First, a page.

A wave of change is coming to the Milken schedule

A wave of change is coming to the Milken schedule

Noah Mintz

Staff Writer

Expect radical changes to the Milken 2014-2015 academic schedule. After serious thought and consideration, the Milken administration has decided to change the current system to a modular, block layout, commencing fall, 2014. This alteration in the A-day/B-day, 65 minute block structure will not only bring an interesting flair to Milken’s classes, but refurbish its overall mode of social and academic existence.

Dr. Kimberly Schwartz, Milken’s Director of Curriculum and Instruction, and the pioneer behind the new schedule, says that this system will “do away with what we think of as semesters and quarters or even trimesters which we know happen at other schools.”

The new block schedule will have seven modular terms, allowing different types of courses to last different lengths of time.

The schedule will include four periods of 80-minute classes per day, with seven mods of classes per year, and 25 school days per mod. This change is supposed to alleviate academic stress among students and ensure that each student balances a maximum of four classes per single mod.

With Milken’s current schedule, a typical student participates in a total of approximately 175 days of school, with 94 hours per every year-long class. With Milken’s newly proposed schedule, the student will receive equivalent class time per individual course, yet complete such hours within the condensed and centralized time span of only three mods (100 school days).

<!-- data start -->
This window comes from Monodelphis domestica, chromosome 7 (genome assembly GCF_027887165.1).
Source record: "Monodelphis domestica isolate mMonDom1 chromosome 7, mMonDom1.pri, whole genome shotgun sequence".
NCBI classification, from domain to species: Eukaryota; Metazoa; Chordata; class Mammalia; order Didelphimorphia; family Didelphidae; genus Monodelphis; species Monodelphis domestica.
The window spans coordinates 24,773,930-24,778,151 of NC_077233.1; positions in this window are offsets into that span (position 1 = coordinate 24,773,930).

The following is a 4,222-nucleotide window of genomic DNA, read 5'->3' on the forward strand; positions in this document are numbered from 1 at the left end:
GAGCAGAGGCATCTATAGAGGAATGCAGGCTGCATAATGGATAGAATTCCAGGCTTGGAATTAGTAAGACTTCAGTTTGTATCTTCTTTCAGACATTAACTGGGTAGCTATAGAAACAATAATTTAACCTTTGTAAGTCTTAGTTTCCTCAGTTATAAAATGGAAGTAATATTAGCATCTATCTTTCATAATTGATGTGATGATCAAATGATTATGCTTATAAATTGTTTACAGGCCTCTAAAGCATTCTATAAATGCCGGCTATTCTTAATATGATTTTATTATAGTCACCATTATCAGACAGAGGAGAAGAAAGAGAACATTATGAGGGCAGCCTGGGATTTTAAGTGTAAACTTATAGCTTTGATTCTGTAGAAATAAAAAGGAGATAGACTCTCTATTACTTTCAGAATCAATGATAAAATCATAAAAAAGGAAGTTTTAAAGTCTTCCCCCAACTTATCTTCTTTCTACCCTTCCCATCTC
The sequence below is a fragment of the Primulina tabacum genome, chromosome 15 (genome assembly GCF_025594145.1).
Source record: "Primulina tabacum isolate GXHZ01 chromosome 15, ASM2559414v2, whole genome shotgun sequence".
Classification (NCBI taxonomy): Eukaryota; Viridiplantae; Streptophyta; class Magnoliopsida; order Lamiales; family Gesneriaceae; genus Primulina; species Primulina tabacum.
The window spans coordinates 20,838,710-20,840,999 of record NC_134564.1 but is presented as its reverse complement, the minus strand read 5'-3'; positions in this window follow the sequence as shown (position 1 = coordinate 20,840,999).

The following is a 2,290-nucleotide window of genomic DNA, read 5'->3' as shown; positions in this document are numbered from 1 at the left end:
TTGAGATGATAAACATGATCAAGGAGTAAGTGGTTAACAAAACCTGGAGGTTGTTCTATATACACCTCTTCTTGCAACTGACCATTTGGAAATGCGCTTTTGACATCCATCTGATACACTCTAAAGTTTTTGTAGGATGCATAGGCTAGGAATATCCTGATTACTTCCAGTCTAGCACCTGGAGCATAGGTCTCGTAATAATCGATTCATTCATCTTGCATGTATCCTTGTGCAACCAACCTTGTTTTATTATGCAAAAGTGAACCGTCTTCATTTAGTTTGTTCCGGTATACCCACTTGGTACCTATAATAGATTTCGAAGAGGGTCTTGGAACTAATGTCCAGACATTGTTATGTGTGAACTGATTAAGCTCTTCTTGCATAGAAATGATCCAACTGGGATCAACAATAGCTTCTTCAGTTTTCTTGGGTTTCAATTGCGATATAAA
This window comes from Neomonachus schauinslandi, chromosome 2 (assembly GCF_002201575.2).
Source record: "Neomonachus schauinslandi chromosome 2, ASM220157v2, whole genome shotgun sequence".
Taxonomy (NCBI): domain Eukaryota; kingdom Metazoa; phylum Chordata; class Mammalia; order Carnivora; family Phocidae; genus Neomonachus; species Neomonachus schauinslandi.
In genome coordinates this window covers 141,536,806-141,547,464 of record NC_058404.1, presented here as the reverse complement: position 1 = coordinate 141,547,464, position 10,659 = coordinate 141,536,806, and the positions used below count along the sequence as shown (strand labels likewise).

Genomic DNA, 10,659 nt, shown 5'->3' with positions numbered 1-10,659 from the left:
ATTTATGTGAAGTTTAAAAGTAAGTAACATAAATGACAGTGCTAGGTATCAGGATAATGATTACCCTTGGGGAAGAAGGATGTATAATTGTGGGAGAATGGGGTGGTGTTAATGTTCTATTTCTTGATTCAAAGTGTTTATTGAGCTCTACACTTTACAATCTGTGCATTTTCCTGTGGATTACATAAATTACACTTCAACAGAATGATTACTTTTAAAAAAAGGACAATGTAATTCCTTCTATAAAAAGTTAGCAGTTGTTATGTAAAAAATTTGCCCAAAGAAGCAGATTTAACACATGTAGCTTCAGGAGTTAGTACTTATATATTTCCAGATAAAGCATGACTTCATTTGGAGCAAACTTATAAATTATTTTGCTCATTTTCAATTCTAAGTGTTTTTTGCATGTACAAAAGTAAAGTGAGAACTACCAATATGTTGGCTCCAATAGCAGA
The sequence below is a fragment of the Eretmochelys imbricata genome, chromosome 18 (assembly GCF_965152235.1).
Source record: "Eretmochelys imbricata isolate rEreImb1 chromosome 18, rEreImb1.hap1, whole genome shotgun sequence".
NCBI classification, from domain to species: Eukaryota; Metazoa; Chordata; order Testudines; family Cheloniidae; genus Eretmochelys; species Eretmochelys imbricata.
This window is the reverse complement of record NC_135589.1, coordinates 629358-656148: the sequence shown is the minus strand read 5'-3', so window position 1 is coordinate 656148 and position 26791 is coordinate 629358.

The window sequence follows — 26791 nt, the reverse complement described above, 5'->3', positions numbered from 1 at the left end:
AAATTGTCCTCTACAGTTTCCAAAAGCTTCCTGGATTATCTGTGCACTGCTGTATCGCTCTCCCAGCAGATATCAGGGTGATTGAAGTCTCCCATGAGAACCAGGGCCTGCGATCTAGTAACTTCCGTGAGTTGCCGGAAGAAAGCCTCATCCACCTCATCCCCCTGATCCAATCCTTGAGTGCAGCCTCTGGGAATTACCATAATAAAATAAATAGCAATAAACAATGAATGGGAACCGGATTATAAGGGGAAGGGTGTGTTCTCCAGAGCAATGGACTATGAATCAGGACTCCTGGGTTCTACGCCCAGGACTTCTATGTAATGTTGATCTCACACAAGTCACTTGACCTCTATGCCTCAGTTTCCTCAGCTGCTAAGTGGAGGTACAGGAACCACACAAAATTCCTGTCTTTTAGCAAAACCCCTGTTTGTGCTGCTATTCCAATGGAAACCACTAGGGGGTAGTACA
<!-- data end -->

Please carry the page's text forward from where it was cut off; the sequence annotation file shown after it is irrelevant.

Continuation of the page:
Although this is a dramatic change for Milken, many schools around the country, and even the world, have successfully adopted this academic structure with overwhelmingly positive results.

“It is shown that this type of centralized study increases learning potential within students, while, at the same time, relieving stress from course overload,” Schwartz said.

The social ramifications of this concentrated period of learning, on the other hand, are still being evaluated. Although it may contribute to more free time within students’ schedules, Schwartz believes that due to this unique structure, students will be inspired to seek out areas of interest to study during their allocated free time.

Similarly, the impact on Advanced Placement classes is still being discussed, as the traditional AP curriculum is typically taught in a full academic year, but will now be limited to only three consecutive mods. Schwartz suggests that these classes be taught in closer proximity to the actual AP exam, therefore ensuring greater success. This issue is still internally up for debate, however, and will eventually depend on the individual course instructor’s preference.

In all, Milken’s new schedule will have many effects on the school’s academic dynamic, but has the potential to change the school for the better.

For students who would like to learn more about this new system, check out the model schedule above or attend any of the following information lunch meetings in room 2-203 on:

Tuesday, October 8th

Friday, October 11th

Tuesday, October 15th